In the office on Thursday evening we were pleased to host – Arnaud de Laforcade (Commercial Director) & Pierre-Olivier Clouet (Technical Director) – for a tasting of, mostly Cheval Blanc. They are an impressive pairing, no slick suits or “we are farmers really” chat…just a good honest approach to trying to make great wines at their estate.
Arnaud set the scene and then Pierre-Olivier led the tasting, Cheval Blanc started in 1832, and in honesty very little has changed. The stated that they try to be true to the site and the tradition but with today’s “tools”. So essentially they are not trying to make a different wine now just “Classical wines with a modern precision”.
In terms of situation they are not the limestone plateau, Cheval Blanc is actually 5km from the plateau. The soil is more akin to Pomerol than St.Emilion. A fact that is well picked up by Neal Martin in his book “Pomerol” as he includes Cheval Blanc as such. Cabernet Franc (CF) is king for this estate, in St.Emilion one of the only others to have much CF is Ausone but they are on limestone. Lafleur (Pomerol) also has a lot of Cabernet Franc. To set Cheval in context it is 39 Hectares of vines, an average St.Emilion estate is 6.5ha. The size gives them “diversity”. The wine is made from this diversity. Vinified plot by plot which is why the “new” (rather swanky) cellar was made. This cellar as 52 vats, with 9 different size options. The vineyard itself is actually made up of 45 plots.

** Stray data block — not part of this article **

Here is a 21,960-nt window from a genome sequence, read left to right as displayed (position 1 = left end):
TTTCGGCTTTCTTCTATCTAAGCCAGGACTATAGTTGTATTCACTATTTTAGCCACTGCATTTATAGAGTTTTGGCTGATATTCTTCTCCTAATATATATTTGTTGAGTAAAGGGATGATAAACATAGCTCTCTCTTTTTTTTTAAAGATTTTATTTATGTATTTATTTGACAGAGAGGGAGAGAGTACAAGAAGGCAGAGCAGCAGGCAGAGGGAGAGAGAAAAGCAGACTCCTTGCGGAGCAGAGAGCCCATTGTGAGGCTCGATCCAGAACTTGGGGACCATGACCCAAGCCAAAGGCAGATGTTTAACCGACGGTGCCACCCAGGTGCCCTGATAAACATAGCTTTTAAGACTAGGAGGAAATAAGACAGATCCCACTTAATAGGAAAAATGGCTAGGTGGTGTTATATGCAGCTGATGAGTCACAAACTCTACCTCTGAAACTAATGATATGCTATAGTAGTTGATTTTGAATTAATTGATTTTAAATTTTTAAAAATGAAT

Both the chaps were very clear that a “good” Cheval Blanc is larger (in production) and uses the most possible plots. This is a big departure from many Bordeaux second wines which often come from the same, or very, similar sites within the estates they are from. Pierre-Oliver obviously felt that the term terroir, whilst useful is over done, he prefers to talk about soil and climate. I like what he also said about “Classical” vintages – he includes 2012, 2008, 2006, 2004, 2001 – it should not, in his view, be used as a term for the lesser vintages.
When getting more onto the wine itself Pierre-Oliver said they look for “some miracles in the vineyard and no errors in the cellar” and that “technology can not make a good wine great” but that the “standard of the more tricky, damper, cooler vintages is no much higher”. When choosing when to pick there are three things they look at – 1) Aromatic maturity, 2) Acid vs Alcohol, 3) Tannins.
We started the tasting with the one wine not from the Cheval Blanc estate – Quinault L’Enclos 2011 – This estate was bought in 2008. It had been owned by Dr Alan Raynaud. It is based on pure gravel near the Dordogne. Nice nose, honest fruit, more red than black but full. This has high acidity and a cheesy attack on the palate. 70% Merlot (M), 20% Cabernet Sauvignon (CF) and 10% CF, there is a slight greenness, almost a gnarly character. They prefer 2011 to 2010 and love the 2014 as it is all about improvement for them from year to year. They have uprooted 30% of the estate. Tiny bits of chocolate here, sturdy but not OTT. Decent. 16.5/25